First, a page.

Plaintiff contends that the ALJ failed to state what weight, if any, he afforded the medical opinions of Drs. Speer and Barber. (Pl.'s Mem. (Doc. 11) at 2-6.) The "treating physician rule, "[2] 20 C.F.R. § 404.1527(d)(2), generally provides more weight to the opinion of a treating source, because it may "provide a detailed, longitudinal picture of [the claimant's] medical impairment(s) [which] may bring a unique perspective to the medical evidence." 20 C.F.R. § 404.1527(d)(2). But not all treating sources are weighed equally. An ALJ refusing to accord controlling weight to the medical opinion of a treating physician must consider various "factors" to determine how much weight to give it. 20 C.F.R. § 404.1527(d)(2)-(6). These factors include: (i) the frequency of examination and the length, nature and extent of the treatment relationship; (ii) the evidence in support of the treating physician's opinion; (iii) the consistency of the opinion with the record as a whole; (iv) whether the opinion is from a specialist; and (v) other factors that tend to support or contradict the opinion. Id . A treating source's opinion, like all medical opinions, must be both well-supported by medical signs and laboratory findings and consistent with the other substantial evidence in the case record. 20 C.F.R. § 404.1527(d)(2)-(4); Craig v. Chater , 76 F.3d 585, 590 (4th Cir. 1996); accord Mastro v. Apfel , 270 F.3d 171, 178 (4th Cir. 2001). Opinions by physicians regarding the ultimate issue of whether a plaintiff is disabled within the meaning of the Act never receive controlling weight because the decision on that issue remains for the Commissioner alone. 20 C.F.R. § 404.1527(e). Here, Plaintiff contends that the ALJ violated 20 C.F.R. § 404.1527(d)(2), which requires "good reasons in [the] notice of determination or decision for the weight we give [a] treating source's opinion." 20 C.F.R. § 404.1527(d)(2); see also Social Security Ruling 96-2p, Policy Interpretation Ruling Titles II and XVI: Giving Controlling Weight to Treating Source Medical Opinions, 1996 WL 374188 ("SSR 96-2p").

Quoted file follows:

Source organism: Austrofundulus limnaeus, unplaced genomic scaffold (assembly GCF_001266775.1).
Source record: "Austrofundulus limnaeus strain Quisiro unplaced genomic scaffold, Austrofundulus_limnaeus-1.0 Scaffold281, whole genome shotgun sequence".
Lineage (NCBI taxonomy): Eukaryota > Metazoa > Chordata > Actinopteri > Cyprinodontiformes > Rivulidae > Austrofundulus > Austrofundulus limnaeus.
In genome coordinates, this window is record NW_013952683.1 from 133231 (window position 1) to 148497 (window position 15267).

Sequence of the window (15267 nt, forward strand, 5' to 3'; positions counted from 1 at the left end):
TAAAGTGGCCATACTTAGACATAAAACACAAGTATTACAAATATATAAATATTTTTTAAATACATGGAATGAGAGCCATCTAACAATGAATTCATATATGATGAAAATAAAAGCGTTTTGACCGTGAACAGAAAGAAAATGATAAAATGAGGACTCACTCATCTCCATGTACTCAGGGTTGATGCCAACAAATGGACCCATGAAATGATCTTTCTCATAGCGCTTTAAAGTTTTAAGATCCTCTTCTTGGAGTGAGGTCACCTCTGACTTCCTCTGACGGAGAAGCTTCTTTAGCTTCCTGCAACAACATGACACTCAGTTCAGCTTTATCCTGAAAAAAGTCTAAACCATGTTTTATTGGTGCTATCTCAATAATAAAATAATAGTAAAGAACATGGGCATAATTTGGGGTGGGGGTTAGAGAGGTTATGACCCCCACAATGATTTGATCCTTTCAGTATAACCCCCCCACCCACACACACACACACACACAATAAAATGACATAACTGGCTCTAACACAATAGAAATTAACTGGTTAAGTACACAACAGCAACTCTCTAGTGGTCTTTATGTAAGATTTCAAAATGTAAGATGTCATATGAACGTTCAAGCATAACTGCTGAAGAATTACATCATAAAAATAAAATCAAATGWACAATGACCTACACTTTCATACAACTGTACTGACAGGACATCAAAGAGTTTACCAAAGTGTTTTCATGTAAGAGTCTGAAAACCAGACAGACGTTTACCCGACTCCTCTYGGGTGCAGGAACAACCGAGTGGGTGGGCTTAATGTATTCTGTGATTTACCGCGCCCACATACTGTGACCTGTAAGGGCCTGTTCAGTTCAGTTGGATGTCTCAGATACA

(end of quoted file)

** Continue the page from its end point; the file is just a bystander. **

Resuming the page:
Dr. Kevin Speer (Plaintiff's Treating Orthopedic Surgeon)

The ALJ discussed Dr. Speer's medical opinion at length (Tr. 19) and then decided not to "give [it] controlling weight because it [was] not consistent with the medical records as a whole." (Tr. 21.) Plaintiff faults the ALJ for not explaining further what weight Dr. Speer's opinions received. It can only be assumed, Plaintiff continues, "that the ALJ gave no weight to those opinions and therefore has violated 20 C.F.R. §§ 404.1527(d)(2) [and] SSR 96-2p." (Pl.'s Mem. (Doc. 11) at 2.) However, as Defendant points out, Dr. Speer's opinions are almost entirely consistent with the RFC the ALJ ultimately did adopt. (Def.'s Mem. in Supp. of Comm'r's Mot. for J. on the Pleadings ("Def.'s Mem.") (Doc. 13) at 5-6.) The only differences in Dr. Speer's opinions and the ALJ's RFC are accounted for by Plaintiff's own testimony, which the ALJ recited and relied upon in his decision. (Tr. 21.) Thus, any error here is ultimately harmless, because the alleged error clearly had no bearing on the procedure used or the substance of the decision reached. See Morgan v. Barnhart , 142 Fed.Appx. 716, 722-23 (4th Cir. 2005) (holding that reversal not required upon error in assessing treating physician's opinion where error clearly has no bearing on the proceeding).[3]